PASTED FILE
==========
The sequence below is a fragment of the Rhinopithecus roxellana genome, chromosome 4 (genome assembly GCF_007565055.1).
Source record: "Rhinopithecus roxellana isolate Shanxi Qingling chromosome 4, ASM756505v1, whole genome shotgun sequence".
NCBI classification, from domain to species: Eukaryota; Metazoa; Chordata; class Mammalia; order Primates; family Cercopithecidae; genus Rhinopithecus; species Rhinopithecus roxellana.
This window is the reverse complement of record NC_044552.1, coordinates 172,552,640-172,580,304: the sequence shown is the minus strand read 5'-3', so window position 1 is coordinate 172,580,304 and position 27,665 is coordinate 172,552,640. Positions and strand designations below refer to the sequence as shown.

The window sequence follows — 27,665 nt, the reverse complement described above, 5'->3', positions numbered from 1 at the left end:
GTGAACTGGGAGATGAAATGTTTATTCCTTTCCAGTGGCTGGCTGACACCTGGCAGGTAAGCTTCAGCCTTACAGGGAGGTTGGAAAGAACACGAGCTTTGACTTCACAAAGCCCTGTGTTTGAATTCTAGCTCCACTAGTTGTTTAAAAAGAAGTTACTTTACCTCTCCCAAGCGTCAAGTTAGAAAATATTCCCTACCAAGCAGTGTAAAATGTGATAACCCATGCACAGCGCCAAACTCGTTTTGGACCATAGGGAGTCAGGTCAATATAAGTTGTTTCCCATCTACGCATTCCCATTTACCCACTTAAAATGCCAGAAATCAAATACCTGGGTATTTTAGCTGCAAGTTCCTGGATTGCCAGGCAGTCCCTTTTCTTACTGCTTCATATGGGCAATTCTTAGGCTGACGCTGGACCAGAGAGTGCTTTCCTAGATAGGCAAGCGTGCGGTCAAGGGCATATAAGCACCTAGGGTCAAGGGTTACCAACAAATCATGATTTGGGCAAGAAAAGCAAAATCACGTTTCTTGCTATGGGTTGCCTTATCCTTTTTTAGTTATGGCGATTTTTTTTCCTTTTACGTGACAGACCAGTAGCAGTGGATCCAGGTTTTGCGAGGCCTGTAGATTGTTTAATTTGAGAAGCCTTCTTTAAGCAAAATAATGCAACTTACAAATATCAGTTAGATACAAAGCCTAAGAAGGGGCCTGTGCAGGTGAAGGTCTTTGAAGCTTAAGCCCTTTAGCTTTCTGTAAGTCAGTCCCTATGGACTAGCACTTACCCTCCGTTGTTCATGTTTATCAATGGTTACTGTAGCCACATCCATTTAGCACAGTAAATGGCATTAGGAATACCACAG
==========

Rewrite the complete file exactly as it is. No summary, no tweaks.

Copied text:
The sequence below is a fragment of the Rhinopithecus roxellana genome, chromosome 4 (genome assembly GCF_007565055.1).
Source record: "Rhinopithecus roxellana isolate Shanxi Qingling chromosome 4, ASM756505v1, whole genome shotgun sequence".
NCBI classification, from domain to species: Eukaryota; Metazoa; Chordata; class Mammalia; order Primates; family Cercopithecidae; genus Rhinopithecus; species Rhinopithecus roxellana.
This window is the reverse complement of record NC_044552.1, coordinates 172,552,640-172,580,304: the sequence shown is the minus strand read 5'-3', so window position 1 is coordinate 172,580,304 and position 27,665 is coordinate 172,552,640. Positions and strand designations below refer to the sequence as shown.

The window sequence follows — 27,665 nt, the reverse complement described above, 5'->3', positions numbered from 1 at the left end:
GTGAACTGGGAGATGAAATGTTTATTCCTTTCCAGTGGCTGGCTGACACCTGGCAGGTAAGCTTCAGCCTTACAGGGAGGTTGGAAAGAACACGAGCTTTGACTTCACAAAGCCCTGTGTTTGAATTCTAGCTCCACTAGTTGTTTAAAAAGAAGTTACTTTACCTCTCCCAAGCGTCAAGTTAGAAAATATTCCCTACCAAGCAGTGTAAAATGTGATAACCCATGCACAGCGCCAAACTCGTTTTGGACCATAGGGAGTCAGGTCAATATAAGTTGTTTCCCATCTACGCATTCCCATTTACCCACTTAAAATGCCAGAAATCAAATACCTGGGTATTTTAGCTGCAAGTTCCTGGATTGCCAGGCAGTCCCTTTTCTTACTGCTTCATATGGGCAATTCTTAGGCTGACGCTGGACCAGAGAGTGCTTTCCTAGATAGGCAAGCGTGCGGTCAAGGGCATATAAGCACCTAGGGTCAAGGGTTACCAACAAATCATGATTTGGGCAAGAAAAGCAAAATCACGTTTCTTGCTATGGGTTGCCTTATCCTTTTTTAGTTATGGCGATTTTTTTTCCTTTTACGTGACAGACCAGTAGCAGTGGATCCAGGTTTTGCGAGGCCTGTAGATTGTTTAATTTGAGAAGCCTTCTTTAAGCAAAATAATGCAACTTACAAATATCAGTTAGATACAAAGCCTAAGAAGGGGCCTGTGCAGGTGAAGGTCTTTGAAGCTTAAGCCCTTTAGCTTTCTGTAAGTCAGTCCCTATGGACTAGCACTTACCCTCCGTTGTTCATGTTTATCAATGGTTACTGTAGCCACATCCATTTAGCACAGTAAATGGCATTAGGAATACCACAG